SPICER: Now -- but -- but my point is, I -- I think that we've got tremendous support, the president, as I've stated, wants to work with them. There will a manager's amendment. I hope that ultimately -- yeah, I'd love to have every member support this on both sides of the aisle.

I think the president's principles and goals are going to benefit every American and obviously the more support we get, the better. And as we continue to meet with members and talk to them and get their ideas, I think we we're going to have a phenomenal outcome of this bill. There's a lot of ways we continue to gather input and ideas and the more that we can get that will achieve that goal, great.

And so I hope that he continues to provide us with constructive ideas. And we look forward to getting as many men as possible.


QUESTION: Sean, let's continue that conversation.


QUESTION: Because the Manager's Amendment...


QUESTION: The Manager's Amendment...


QUESTION: ... is (inaudible) mission that the bill, as written, can't pass. You wouldn't...

SPICER: No, that's not entirely true.

QUESTION: ... if you had the votes, correct?

SPICER: Well, no, I think it's a -- it's a admission of what we stated at the beginning of this entire process, which is, the president was going to engage with members, to hear their ideas, he welcomed them. Director Mulvaney stated it multiple times and Secretary Price, the vice president.

We're not -- this has never been a "take it or leave it" and I've said it from this podium, the president's talked about it, as you mentioned just a second ago. This is an opportunity to hear from individuals in groups and -- and insurance and -- and victims of Obamacare and doctors.


SPICER: Hold on... QUESTION: ... freedom caucus support...

SPICER: It's not a question of just -- it's not -- it's not about about...

QUESTION: ... or the tax credit or some other operations.

SPICER: It's -- it's not about one caucus or one member, I think -- no, I think this is about bringing people together. And if we have great ideas that will achieve a better outcome for the American people, then we're gonna listen to them and we're going to incorporate them. That's -- I don't -- I don't think that this is -- we have been very clear from the get-go.

If you can come with a good idea that will strengthen this bill that will benefit American patients, we'll do it. And -- and so, the manager (ph) limit (ph)...

QUESTION: This bill is about getting votes. All right, you can't have a strong bill that can't...


SPICER: No, no. You can (inaudible) -- absolutely. But you can jam it through a bill and get it out, get 2018 (ph), and send it over to the Senate.

But I think that we want to get the strongest bill through the -- through the House with as many ideas in. And I -- and opinions, and facts that will -- that will help strengthen this as possible.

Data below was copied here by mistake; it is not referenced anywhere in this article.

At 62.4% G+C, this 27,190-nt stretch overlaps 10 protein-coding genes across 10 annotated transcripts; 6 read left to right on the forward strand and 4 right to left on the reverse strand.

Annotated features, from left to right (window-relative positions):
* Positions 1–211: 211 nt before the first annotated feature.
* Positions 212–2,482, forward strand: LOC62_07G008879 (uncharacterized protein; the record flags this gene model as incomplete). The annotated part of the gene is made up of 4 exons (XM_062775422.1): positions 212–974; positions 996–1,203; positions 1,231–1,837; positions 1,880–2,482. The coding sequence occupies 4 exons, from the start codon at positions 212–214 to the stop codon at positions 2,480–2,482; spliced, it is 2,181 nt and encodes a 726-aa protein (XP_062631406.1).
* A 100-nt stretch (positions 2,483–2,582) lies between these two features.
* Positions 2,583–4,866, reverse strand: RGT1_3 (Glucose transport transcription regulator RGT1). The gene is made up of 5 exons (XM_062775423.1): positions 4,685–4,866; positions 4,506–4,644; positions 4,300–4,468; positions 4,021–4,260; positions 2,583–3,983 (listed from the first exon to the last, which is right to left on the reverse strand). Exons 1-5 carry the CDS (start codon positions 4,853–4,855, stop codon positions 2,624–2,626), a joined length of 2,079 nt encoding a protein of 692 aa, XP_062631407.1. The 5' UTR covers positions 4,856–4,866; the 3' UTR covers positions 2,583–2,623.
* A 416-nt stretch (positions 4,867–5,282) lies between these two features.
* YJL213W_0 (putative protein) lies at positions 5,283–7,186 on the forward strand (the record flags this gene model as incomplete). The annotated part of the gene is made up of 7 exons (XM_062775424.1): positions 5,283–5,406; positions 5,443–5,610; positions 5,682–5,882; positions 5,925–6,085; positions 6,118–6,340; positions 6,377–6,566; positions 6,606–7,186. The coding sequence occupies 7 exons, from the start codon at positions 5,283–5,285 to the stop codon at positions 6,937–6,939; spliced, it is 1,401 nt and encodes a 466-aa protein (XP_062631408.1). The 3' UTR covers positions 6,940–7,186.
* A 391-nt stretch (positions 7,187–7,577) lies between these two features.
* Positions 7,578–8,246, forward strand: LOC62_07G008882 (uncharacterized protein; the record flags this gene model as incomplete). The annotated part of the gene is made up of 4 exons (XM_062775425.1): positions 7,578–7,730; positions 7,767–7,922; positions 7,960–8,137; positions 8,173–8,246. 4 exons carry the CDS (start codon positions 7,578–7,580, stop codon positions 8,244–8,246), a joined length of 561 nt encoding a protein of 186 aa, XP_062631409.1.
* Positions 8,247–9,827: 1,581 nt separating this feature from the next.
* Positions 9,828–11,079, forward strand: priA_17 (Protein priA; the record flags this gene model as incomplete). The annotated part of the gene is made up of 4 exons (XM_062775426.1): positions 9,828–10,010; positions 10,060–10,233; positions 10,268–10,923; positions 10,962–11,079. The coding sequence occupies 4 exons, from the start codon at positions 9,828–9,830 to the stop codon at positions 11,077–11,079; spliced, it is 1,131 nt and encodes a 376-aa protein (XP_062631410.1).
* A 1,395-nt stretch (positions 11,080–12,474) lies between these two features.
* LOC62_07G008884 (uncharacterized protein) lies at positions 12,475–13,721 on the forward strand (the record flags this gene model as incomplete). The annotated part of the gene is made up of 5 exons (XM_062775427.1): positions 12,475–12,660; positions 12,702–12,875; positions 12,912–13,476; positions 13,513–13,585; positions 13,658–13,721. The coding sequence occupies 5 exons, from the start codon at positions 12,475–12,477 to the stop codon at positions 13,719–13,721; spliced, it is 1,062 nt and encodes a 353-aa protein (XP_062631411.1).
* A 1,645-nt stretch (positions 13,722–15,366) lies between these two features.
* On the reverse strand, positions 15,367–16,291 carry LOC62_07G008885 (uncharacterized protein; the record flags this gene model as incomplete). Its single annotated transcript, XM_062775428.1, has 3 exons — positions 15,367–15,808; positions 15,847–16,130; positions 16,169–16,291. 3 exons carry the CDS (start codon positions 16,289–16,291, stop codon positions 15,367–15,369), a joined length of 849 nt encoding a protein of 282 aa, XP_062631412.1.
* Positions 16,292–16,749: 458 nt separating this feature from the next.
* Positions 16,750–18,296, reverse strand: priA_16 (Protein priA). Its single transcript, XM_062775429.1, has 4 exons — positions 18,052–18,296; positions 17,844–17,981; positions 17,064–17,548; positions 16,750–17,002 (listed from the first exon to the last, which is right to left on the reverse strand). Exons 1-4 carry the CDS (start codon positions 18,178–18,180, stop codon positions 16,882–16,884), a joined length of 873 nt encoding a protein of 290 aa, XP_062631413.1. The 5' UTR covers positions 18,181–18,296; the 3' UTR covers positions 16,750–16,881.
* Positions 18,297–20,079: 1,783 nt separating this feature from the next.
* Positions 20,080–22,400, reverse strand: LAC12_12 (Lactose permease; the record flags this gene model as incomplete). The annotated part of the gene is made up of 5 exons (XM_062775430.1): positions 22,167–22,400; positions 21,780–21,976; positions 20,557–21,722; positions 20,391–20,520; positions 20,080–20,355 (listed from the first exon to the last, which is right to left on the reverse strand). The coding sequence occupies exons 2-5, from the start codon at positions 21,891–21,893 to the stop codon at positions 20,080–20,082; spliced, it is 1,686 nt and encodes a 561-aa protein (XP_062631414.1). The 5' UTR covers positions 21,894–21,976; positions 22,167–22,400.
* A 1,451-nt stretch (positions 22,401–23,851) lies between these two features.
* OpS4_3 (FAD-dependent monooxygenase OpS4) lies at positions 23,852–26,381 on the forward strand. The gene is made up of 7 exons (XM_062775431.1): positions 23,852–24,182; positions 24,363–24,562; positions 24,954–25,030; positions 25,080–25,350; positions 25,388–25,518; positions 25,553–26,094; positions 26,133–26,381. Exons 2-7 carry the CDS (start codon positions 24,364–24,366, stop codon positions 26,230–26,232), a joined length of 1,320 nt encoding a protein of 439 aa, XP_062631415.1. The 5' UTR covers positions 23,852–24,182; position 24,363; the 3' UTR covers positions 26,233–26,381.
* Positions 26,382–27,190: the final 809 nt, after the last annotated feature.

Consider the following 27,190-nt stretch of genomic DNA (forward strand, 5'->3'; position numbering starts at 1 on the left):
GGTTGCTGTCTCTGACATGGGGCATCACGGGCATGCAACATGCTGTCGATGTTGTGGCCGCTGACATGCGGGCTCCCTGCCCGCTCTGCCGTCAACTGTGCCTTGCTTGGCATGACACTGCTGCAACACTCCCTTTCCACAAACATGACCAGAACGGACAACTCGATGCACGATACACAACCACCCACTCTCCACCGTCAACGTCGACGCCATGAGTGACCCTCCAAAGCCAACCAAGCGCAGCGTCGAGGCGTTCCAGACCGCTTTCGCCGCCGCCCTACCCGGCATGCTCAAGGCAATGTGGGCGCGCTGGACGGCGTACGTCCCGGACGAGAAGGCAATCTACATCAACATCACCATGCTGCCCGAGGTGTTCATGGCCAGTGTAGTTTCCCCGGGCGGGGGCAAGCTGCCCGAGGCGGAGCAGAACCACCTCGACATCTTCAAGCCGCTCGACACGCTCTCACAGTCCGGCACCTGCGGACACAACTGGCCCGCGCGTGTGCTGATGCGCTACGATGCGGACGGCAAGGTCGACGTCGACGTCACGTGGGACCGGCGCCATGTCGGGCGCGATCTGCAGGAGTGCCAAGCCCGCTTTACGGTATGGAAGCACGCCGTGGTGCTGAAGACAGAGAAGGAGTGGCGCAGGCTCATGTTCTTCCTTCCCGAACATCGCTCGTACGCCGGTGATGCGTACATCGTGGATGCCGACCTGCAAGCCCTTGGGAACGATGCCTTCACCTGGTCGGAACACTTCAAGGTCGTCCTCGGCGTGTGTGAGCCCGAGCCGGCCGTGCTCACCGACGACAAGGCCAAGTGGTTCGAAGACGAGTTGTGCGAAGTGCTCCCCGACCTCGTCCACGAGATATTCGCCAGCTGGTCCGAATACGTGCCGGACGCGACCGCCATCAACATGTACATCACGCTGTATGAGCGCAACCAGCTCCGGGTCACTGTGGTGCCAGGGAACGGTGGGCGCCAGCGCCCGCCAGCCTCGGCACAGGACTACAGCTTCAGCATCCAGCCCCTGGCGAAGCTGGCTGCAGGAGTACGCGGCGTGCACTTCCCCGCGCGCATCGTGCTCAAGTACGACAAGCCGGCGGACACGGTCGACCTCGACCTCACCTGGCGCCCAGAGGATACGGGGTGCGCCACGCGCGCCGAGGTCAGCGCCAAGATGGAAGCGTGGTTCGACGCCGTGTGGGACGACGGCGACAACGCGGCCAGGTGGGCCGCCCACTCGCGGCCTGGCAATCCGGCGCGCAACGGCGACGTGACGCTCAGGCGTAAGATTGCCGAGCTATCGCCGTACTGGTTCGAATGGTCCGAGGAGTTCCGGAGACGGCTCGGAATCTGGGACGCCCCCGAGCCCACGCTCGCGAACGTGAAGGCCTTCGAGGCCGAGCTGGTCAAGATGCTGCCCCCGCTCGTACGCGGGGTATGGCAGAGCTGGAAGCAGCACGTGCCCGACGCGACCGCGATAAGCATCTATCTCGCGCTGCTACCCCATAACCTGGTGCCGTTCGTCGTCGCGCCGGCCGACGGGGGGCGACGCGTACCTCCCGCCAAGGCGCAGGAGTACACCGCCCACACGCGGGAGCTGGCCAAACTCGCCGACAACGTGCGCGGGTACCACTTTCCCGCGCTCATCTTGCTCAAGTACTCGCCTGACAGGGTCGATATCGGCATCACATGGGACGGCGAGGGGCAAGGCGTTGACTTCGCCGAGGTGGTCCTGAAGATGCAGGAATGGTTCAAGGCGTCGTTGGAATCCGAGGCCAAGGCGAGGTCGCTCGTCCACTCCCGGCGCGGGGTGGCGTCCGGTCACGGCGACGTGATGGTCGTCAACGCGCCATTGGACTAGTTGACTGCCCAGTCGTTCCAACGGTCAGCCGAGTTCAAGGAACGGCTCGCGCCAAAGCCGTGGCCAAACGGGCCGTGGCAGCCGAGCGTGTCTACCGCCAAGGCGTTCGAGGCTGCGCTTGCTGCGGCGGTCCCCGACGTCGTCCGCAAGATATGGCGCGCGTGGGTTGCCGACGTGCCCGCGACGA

So, I'd rather, instead of getting a bill through with, you know, 2018, 2019, work on a process as the speaker and the majority of Don (ph), that brings in additional ideas. And if we can get the bill higher and higher, we will.

QUESTION: To -- to Tom Cotton's point, because you talked about it just a second ago, Congress two and three (ph)...


QUESTION: He went out of his way to describe that process, process two and three, because at least the third of that's gonna require 60 votes, because it's outside of reconciliation by definition, as mythical, imaginary, and just spin. He's telling House Republicans don't buy into this third- or second-prong argument as a practical legislative matter don't exist.

They need 60 votes to get them. And so, if walk the pike (ph), here's where's it not Ryan, on this first initiative, you're not gonna get second and third phase of this process because it can't get through the Senate.

SPICER: So, there's a couple things. First, this is the only vehicle that seeks to achieve what people on our side of the aisle have been talking about since 2010. This is it. If we don't get this through, the goal of appealing Obamacare and

instituting a system that will be patient-center is going to be unbelievably difficult. This is the vehicle to do that. And so we welcome Senator Cotton's ideas.

But the second prong of this is administrative in nature. It is something that we've delegated to Kathleen Sebelias, who was then the Secretary of Health and Human Services to do.

So, prong two is actually fairly easy to do. Because the same authority that was granted to Secretary Sebelias now had is in -- is in the offices of Dr. Price. And he has the ability to implement and work on that and I think he noted it yesterday that his office is already been going through and doing that.

So, that phase is easy to do. The -- the third prong, which is all of these things that conservatives have been championing for a long time. And frankly, many Democrats agree with us on. It's -- it's ability to bring down cost through selling over state lines and allowing small businesses to group together.